Small Business Loans for Minority Entrepreneurs
A minority-owned business is a business whose owner is Asian, Black, Hispanic, or Native American. According to the U.S. Census, the number of minority-owned small businesses in the U.S. is growing rapidly. In fact, the number of minority-owned SMBs grew to 11.1 million in 2017 – a 79 percent increase between 2007 and 2017.
However, despite the fast pace at which minority-owned businesses are increasing, minority business owners do not yet get equal access and opportunities, particularly when it comes to securing financing.
A 2016 survey conducted by Biz2Credit on more than 1,500 minority business owners revealed that 36.3% admitted that lack of adequate funding was their biggest challenge. In 2016, the U.S. Department of Commerce commissioned the study Barriers and Factors Affecting Minority Business Enterprises: A Review of Existing Disparity Studies to expose the disparity and impact discrimination has on MBEs. The study reveals that MBEs typically do not obtain contracts that are as high in number and dollar value.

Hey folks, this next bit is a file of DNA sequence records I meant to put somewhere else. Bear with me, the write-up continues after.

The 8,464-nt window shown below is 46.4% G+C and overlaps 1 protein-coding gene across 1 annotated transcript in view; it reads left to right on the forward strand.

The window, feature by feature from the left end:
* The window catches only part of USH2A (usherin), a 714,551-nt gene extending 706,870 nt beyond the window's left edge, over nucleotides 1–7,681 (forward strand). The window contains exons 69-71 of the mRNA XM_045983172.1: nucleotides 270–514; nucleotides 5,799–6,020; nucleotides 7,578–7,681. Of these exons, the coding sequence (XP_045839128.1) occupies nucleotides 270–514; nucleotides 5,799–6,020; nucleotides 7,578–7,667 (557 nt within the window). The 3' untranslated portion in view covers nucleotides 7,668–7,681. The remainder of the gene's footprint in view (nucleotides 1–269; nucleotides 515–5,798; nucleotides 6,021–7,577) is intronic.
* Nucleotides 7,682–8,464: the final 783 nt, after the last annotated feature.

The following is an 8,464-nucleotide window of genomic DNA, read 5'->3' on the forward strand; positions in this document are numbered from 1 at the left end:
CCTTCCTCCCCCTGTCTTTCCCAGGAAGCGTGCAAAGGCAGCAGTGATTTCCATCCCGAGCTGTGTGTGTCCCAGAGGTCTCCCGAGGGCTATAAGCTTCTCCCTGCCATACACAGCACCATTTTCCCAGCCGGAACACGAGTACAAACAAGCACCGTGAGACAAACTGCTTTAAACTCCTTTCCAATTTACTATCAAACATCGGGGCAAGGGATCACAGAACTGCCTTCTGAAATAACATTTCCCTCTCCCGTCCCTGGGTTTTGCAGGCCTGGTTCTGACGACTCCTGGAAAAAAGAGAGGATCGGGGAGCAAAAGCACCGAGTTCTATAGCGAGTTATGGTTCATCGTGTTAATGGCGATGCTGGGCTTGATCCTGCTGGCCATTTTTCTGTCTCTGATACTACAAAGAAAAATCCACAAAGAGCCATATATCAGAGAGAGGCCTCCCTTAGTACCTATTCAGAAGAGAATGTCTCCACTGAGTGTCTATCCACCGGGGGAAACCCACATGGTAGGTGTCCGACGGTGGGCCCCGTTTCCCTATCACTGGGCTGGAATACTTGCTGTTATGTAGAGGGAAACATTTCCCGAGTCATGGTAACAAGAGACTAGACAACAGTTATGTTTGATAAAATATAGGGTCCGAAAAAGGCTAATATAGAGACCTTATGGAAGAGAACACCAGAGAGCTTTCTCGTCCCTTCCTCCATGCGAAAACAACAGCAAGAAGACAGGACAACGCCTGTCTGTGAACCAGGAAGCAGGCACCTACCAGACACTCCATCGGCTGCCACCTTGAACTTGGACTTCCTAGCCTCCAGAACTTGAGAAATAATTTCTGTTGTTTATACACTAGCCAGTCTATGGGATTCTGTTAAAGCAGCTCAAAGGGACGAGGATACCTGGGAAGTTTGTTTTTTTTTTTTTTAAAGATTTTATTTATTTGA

Historically, minority business owners have lower credit scores compared to non-minority business owners, and this has been a barrier for many when applying for financing. Fortunately, because the U.S. is becoming increasingly more diverse and inclusive, so are the opportunities for minority entrepreneurs to gain access to adequate funding for their businesses.
In this guide, we will look at funding options for minority business owners such as Small Business Administration (SBA) loans, minority business loans, and grants.
Small Business Administration (SBA) Loans for Minorities